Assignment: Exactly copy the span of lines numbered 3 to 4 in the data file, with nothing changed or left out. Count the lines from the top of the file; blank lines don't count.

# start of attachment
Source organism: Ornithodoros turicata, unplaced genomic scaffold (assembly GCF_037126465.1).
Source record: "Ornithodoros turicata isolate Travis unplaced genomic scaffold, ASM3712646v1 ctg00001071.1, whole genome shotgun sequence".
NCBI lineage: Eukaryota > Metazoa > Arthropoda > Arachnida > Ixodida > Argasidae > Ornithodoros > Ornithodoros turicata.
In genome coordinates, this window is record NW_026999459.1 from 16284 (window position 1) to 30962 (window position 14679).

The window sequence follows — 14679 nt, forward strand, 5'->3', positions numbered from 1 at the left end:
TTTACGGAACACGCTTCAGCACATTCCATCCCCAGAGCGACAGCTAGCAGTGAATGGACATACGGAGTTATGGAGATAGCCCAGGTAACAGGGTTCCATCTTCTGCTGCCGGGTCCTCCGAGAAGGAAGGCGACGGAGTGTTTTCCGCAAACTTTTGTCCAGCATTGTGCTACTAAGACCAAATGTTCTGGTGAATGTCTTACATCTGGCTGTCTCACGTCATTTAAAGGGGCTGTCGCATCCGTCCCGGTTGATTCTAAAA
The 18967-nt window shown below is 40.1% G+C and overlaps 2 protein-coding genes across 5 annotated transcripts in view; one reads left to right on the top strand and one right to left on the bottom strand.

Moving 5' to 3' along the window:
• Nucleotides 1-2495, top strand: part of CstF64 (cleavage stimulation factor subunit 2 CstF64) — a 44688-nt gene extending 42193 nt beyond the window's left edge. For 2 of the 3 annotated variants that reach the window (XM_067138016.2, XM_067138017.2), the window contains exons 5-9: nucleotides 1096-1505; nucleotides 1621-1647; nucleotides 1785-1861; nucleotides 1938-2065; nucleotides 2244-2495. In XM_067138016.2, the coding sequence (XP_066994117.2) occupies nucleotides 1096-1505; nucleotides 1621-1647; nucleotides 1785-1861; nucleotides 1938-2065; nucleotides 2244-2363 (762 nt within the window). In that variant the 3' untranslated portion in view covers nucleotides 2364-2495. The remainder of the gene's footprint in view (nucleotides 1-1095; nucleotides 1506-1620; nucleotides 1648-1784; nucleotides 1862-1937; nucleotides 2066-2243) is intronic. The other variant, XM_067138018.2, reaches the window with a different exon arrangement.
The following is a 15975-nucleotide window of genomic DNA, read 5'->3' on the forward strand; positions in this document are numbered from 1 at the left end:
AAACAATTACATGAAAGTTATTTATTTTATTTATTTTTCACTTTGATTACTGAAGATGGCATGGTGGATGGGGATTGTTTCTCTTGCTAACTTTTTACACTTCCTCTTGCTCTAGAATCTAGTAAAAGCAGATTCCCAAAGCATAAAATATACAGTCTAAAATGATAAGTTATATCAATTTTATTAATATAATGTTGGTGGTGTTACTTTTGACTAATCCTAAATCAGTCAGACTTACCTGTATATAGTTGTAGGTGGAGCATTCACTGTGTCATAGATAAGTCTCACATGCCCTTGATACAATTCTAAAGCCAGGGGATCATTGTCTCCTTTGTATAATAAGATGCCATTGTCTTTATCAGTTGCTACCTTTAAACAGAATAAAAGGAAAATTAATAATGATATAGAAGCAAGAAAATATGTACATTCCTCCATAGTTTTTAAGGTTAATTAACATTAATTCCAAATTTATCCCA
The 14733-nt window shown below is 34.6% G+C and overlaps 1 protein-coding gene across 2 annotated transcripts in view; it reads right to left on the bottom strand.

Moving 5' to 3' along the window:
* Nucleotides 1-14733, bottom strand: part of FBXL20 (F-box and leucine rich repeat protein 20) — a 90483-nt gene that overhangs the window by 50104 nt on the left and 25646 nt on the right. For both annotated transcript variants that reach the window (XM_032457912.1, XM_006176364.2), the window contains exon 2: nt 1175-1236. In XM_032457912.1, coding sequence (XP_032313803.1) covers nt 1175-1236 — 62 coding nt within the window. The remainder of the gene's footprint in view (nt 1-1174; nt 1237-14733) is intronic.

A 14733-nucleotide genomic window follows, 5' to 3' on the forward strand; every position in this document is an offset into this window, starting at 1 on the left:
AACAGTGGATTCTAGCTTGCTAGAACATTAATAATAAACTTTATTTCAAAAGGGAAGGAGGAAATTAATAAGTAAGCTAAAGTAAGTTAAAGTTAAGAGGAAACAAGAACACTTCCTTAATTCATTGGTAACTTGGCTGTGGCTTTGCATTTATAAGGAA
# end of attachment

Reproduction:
NCBI lineage: Eukaryota > Metazoa > Arthropoda > Arachnida > Ixodida > Argasidae > Ornithodoros > Ornithodoros turicata.
In genome coordinates, this window is record NW_026999459.1 from 16284 (window position 1) to 30962 (window position 14679).